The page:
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Lesson SEVEN - Mission Friendship


Upper Primary 

Positive Friendships



Students will:


  • learn about the concept of positive, healthy friendships

  • understand the importance of having good friends

  • explore the difference between healthy and unhealthy friendships

  • explore strategies to deal with difficult situations in their friendships

  • Learn how to overcome envy

KEY VOCABULARY: sharing, taking turns, friendly, unfriendly, accepting others, honesty, friend, toxic, self-esteem, empathy, envy


Background Information

Friendships provide critical support for a child’s social and emotional well-being. School can be a lonely place without a friend.  There are key relationship skills needed to establish and maintain healthy relationships.  Social skills, like any other skill, need to be taught and practised. Children who have friends at school feel more connected and are less likely to be bullied. Today’s lesson teaches students the importance of positive friendships and how they can evaluate their friendships to see if the friendship is toxic.  Students also explore ways to deal with difficult situations in their friendships.

​Lesson Plan

Introduce Lesson and Review Previous Lesson

​Review previous session by asking students to remember what was covered in the last session. Shape students’ responses to reflect the learning intent from the previous lesson. Revise Group guidelines.

​Welcome back.  Last week we talked about standing up to worry bullies.  Did anyone stand up to a worry bully last week? Today, we are going to learn about what it takes to be a good friend.  We all need friends and we are going to learn what it takes to be a good friend.  We will start our lesson with a gratitude attitude.

A Gratitude Attitude (5 minutes)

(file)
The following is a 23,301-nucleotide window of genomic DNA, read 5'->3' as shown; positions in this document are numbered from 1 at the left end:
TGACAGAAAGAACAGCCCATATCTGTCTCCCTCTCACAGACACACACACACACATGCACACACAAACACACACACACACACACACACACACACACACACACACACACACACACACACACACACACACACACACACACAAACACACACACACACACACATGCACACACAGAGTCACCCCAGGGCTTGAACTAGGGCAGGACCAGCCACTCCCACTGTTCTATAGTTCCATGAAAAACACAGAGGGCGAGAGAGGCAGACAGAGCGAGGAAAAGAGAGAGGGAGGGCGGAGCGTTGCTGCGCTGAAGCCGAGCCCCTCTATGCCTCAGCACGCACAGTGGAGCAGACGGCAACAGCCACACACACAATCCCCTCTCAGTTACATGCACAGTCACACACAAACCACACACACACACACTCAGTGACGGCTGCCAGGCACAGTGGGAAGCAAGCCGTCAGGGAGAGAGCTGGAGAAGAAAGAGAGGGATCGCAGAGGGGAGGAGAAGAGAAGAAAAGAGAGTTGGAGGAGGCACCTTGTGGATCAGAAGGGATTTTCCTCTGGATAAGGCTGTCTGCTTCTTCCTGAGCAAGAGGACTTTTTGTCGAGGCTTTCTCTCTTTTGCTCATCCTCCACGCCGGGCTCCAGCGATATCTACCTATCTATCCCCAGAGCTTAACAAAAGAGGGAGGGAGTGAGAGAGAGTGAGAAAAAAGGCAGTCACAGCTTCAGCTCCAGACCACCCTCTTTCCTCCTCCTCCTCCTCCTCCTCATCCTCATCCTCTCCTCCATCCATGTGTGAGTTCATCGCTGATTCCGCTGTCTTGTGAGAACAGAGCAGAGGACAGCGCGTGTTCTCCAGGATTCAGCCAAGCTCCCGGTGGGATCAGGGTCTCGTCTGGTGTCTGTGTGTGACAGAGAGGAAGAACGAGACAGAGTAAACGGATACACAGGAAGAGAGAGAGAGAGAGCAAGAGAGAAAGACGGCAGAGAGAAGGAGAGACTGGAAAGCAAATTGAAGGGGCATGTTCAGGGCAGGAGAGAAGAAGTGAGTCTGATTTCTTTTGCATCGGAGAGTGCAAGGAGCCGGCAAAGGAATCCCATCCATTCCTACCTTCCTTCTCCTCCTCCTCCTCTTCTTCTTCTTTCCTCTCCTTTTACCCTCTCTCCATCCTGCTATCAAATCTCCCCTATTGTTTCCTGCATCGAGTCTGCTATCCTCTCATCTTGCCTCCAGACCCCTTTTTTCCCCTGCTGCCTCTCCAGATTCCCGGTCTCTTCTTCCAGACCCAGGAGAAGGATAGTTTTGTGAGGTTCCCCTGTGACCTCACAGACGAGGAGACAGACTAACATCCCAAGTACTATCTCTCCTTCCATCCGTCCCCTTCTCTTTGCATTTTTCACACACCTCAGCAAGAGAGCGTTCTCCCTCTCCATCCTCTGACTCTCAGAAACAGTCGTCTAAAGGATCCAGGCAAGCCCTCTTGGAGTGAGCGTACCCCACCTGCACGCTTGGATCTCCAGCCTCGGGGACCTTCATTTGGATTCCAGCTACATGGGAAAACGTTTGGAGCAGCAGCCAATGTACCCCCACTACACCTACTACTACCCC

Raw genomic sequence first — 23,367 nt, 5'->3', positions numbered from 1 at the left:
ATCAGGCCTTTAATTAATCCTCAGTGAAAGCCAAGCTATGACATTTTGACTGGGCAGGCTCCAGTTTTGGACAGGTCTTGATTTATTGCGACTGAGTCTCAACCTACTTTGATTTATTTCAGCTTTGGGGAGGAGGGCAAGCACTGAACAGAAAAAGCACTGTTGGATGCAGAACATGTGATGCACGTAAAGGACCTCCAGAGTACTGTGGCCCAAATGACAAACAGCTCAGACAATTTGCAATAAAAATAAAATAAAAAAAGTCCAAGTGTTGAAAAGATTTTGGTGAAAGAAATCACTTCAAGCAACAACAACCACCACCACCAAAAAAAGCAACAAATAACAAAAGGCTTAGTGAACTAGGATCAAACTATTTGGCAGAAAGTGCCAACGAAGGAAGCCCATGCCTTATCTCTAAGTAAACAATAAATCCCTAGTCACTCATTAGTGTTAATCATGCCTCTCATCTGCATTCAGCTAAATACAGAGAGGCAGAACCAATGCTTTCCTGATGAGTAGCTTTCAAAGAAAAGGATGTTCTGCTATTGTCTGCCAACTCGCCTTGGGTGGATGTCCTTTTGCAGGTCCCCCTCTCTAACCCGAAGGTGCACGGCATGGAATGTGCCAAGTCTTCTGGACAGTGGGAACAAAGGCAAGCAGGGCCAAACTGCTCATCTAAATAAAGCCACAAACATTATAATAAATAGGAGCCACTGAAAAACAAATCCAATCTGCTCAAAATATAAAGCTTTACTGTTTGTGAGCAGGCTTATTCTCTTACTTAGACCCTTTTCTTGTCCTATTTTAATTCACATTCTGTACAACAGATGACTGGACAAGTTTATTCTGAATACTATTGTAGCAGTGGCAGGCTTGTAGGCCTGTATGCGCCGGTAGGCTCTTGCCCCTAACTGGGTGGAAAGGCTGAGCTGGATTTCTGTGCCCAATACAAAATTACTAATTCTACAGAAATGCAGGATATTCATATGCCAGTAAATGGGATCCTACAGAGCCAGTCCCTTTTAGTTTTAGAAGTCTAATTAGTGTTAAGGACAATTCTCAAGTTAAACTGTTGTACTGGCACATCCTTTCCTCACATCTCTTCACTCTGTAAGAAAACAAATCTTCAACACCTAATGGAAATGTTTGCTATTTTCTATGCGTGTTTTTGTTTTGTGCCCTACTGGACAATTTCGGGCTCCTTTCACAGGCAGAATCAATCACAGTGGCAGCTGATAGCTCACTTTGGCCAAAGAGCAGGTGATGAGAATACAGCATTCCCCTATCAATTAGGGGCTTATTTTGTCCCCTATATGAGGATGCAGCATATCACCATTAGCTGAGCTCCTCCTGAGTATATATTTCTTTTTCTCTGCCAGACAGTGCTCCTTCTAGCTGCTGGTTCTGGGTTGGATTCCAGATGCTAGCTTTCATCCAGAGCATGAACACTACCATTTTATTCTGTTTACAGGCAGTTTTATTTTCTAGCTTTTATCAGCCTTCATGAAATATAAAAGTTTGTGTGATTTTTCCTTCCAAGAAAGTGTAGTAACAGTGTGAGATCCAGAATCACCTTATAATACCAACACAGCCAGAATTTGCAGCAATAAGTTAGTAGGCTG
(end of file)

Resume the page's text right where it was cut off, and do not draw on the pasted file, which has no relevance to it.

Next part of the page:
​Sit in a circle. Ask each student to share something that they are grateful for or something positive that has happened to them this week. This simple activity is training students to be positive and to have a gratitude attitude.

A gratitude attitude focuses on the NOW!  Try to pay attention and be thankful for what you already have and not worry about what you don’t have.  People with a gratitude attitude are positive, resilient and happy.

Activity 1: Friendly Behaviours (10 minutes)

​To have a friend, you need to be a friend.  This means that to have good friendships you must treat your friends how you want your friends to treat you.  You need to practise friendly behaviours. 

Why is it important to have good friends? Allow time to respond and encourage all students to participate in the discussion.

When we get along with our friends we enjoy our day.  Learning to get along with friends is one of the important reasons why you go to school.  We go to school to learn to read and write and we also go to school to learn how to get along with other people.

  • What does it mean to get along?

  • It is important to remember that we need to get along with people we may not necessarily like. Why do you think it is important to get along with everyone?


Using the feelings cards from Lesson 4, place the sad, happy, angry and worried feelings card in each corner of the room.  Readout a friendly or unfriendly scenario and ask the students to think how they would feel if that happened to them.

​Let's play a game.  I have placed my feelings cards around the room. I want you to think about how you would feel if it happened to you.  For example, if I read out, 'Your friend calls you a mean name', I want you to go to the feelings card that describes how you would feel.

  • You are playing a game of soccer at playtime.  Your friend loses the game so sulks and won’t talk to you.

  • You and your friend are playing snakes and ladders and your friend rolls the dice and quickly changes it to a higher number.

  • Some older kids start calling you names.  Your friend comes over and tells them to stop calling you names.

  • You get a lot of your spelling words wrong in your spelling test.  Your friend asks you if they can help you learn your words.

  • You are playing a game of handball with your friend.  Your friend wins and does the loser dance to you.

  • You are eating your lunch with your friend and you drop your popcorn on the ground.  Your friend helps you pick up the popcorn.